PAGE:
a little microcosm of the change in what you might call evangelical theological education
in Britain. We’ve moved away, I think unfortunately, but inevitably from being able to accept people
with no educational background to actually needing people to have a decent educational
background. Our college degrees are validated by the University of Manchester; we have to
meet their standards. So that’s the sort of world that we now live in. Previously it was
a simpler age but we all have to – you have to find new ways as circumstances change in
order to serve your present age. David: That’s a good line from a Charles Wesley
hymn, isn’t it; finding a way to serve the present age. That leads on quite naturally
to the fact that you are appointed as a researcher, and presumably that includes theological research,
church growth research, contextual Bible research. Stephen: So, the job I do was sort of a newly
created job. It came partly as a response to – Methodism used to be involved in 10-12
theological colleges in Britain. There were four or five colleges – some quite small,
but one or two larger, that we ran ourselves, and then there were another eight or nine
– seven, eight or nine colleges where we also – some of our people training for ordination
went, and we had tutors/lecturers there. So, about five or so years ago we withdrew from
most of those colleges, including closing two or three of our own colleges, and the
creation of my post was an attempt to – so, we haven’t withdrawn from theological education;
we’ve focussed our training of ministers in one college, and we work with lay people and
those already ordained, doing their masters and so on at Cliff College. So we’ve got two
colleges that we work with, but we need to keep in touch with higher education. We need
to keep in touch with research. So my job was partly to make links with lots
of universities and colleges, and sort of keep Methodism in touch with what’s going
on. The other part of the role is doing research projects that the Methodist Church asks for.
Now, the key is in the Methodist Church asks for; I don’t really have the liberty to just
research that I might on a whim think it would be a good idea if we can do a little bit more
about whatever the subject. So a lot of what I’m asked to do is looking at – it’s missiology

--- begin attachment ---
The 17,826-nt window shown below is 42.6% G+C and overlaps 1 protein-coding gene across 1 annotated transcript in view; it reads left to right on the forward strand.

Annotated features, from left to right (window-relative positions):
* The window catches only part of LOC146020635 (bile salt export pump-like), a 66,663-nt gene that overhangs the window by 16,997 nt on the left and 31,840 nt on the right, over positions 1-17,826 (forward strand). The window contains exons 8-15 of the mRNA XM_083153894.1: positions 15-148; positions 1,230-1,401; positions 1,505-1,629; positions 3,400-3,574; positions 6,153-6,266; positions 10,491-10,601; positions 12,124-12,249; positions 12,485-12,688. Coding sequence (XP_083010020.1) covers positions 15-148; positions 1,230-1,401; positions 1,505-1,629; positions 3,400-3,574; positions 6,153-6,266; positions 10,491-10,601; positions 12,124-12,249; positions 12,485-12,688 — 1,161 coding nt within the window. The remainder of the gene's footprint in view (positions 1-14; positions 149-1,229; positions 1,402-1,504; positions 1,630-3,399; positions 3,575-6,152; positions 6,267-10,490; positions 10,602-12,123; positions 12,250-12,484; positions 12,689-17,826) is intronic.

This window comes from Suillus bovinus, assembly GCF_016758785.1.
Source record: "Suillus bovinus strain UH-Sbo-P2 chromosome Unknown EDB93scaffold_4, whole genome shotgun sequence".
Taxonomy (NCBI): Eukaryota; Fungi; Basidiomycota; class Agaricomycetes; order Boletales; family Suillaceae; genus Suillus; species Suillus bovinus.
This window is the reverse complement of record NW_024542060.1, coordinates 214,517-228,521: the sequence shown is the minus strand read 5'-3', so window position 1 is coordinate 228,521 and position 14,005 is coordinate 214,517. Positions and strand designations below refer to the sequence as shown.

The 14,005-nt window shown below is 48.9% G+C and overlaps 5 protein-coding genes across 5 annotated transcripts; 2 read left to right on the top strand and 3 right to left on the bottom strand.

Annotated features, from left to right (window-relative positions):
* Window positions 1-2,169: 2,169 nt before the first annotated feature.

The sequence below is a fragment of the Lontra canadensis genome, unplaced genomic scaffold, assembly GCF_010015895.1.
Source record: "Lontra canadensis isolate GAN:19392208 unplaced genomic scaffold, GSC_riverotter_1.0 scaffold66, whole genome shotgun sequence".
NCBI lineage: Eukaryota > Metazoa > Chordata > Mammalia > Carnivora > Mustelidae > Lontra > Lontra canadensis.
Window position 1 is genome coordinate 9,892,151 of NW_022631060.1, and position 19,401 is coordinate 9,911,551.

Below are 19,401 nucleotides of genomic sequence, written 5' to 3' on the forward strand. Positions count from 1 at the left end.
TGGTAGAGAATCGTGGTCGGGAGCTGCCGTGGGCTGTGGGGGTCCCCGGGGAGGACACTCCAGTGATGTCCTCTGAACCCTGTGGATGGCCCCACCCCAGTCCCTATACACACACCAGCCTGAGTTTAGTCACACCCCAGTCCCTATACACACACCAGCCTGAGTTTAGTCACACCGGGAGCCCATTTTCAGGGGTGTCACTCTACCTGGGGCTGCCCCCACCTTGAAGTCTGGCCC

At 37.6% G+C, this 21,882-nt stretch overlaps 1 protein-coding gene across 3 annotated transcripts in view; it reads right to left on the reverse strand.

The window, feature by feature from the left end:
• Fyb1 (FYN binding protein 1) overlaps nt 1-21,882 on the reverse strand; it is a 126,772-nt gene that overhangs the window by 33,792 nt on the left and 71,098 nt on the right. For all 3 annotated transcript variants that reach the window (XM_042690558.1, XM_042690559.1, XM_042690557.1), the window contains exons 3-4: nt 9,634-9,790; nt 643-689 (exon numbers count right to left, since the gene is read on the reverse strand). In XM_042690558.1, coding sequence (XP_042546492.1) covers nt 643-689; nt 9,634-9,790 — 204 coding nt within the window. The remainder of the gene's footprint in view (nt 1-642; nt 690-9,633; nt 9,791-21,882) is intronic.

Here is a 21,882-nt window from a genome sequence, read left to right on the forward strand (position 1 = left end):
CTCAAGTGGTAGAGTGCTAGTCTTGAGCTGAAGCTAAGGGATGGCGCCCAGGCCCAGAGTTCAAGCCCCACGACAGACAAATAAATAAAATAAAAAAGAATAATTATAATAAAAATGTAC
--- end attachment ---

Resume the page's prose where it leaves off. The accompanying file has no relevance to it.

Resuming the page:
of one sort or another. It’s looking at the impact of church programs, church policies,
church decisions. We’ve had for generations, quite a sophisticated statistics department.
So we would maybe want to say, or others would point to us and say we’re as good as it comes
in the British Church at keeping our statistics – so my colleague, that’s their fulltime role,
and then there’s myself and another colleague who get involved in the – I suppose what you’d
call the church impact in missiological research projects. What we don’t do is do, if you like,
abstract theological sort of research – speculation and discussion. So you’re not going to find
us issuing papers on say Christology in the 21st Century. That’s not my area. We do have
a faith and order department, and our faith and order committee, and they will – in responding
to church needs, they’ll come up with our latest theological thinking. So I think my
research is primarily into the impact of different programs and policies that the church is undertaking.
David: That’s a very helpful response, and it leads me to ask how well is the Methodist
scene – how good – how vibrant is the Methodist scene in Britain? At least off the raw numbers
it appears to have either misplaced or lost some 300-350,000 members in say the last 20-30
years. So, there’s been a very sharp decline. I suspect that’s true of all the older denomination
statistics and what’s happening there. Stephen: To the early 1960s there were approximately
700,000 Methodists. Today, or rather last year – 2016 there were 188,000 Methodists.
So in the last 60 years we’ve lost half a million members. Now, we’re following a similar
trajectory to – well, the United Reform Church which came together from the Presbyterian
and Congregational, to the Church of England, certainly in regards to worshipping communities,
to a lot of their historic, old-fashioned denominations. I mean, whatever spin we want
to put on it, we are Victorian institutions that it’s quite complicated to join, and people
don’t join with as much enthusiasm today. So, we could talk for the next hour about
all the reasons why we’re declining, but in a sense we know a lot of these things. My
main interest is how do we respond to that? What’s the way forward? It’s not simply charting